The examples we have provided indicate that it is possible, even under the challenging conditions facing developing regions, to apply these four strategies in pragmatic ways that can make a real difference on the ground and foster more sustainable trajectories of change. What’s more, our examples indicate that the pressures facing developing regions and their differing cultural contexts can sometimes lead to highly innovative ways of applying these strategies, such as the Gacaca courts in Rwanda, or the Threshold of Potential Concern (TPC) approach in the Kruger National Park. One of our key aims has been to contribute a new set of examples, specifically from the southern and East African region, to complement the existing repertoire of case studies in the resilience literature. Taken together with existing examples, these case studies provide some optimism that the strategies discussed can be practically applied in highly complex, uncertain, and contentious situations to help address the enormous sustainability challenges facing society in the 21st century.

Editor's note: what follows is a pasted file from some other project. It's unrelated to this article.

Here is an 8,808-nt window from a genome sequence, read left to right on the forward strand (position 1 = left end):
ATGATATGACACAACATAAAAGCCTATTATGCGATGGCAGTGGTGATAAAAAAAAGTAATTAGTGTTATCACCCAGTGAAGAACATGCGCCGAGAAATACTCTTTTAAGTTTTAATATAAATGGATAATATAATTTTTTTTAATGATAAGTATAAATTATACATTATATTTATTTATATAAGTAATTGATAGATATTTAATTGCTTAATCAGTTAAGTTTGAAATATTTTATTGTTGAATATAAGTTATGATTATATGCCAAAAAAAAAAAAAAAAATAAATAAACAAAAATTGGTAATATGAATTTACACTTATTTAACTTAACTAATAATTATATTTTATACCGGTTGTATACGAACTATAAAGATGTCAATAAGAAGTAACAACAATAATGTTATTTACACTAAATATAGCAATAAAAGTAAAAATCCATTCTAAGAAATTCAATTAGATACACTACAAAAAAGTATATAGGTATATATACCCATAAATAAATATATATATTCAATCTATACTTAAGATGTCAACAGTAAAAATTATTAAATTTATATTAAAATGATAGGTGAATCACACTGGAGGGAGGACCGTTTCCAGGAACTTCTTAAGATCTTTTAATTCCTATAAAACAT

The development of this paper was made possible through the Akili Complexity and Integration Initiative, funded by the South African National Research Foundation. Reinette Biggs’s participation in and coordination of the Akili Young Scientists group was made possible through the support of a Society in Science Branco Weiss Fellowship and a fellowship at the Stellenbosch Institute for Advanced Study (STIAS). We thank Bernelle Verster for her contribution to the early stages of the paper, and Harry Biggs, Luthando Dziba, Cecile Gerwel, Johann Lanz, and Sydney Mavengahama for helpful comments on the draft manuscript. We also particularly thank the three external reviewers and the subject editor for their helpful suggestions and comments which substantially strengthened the paper.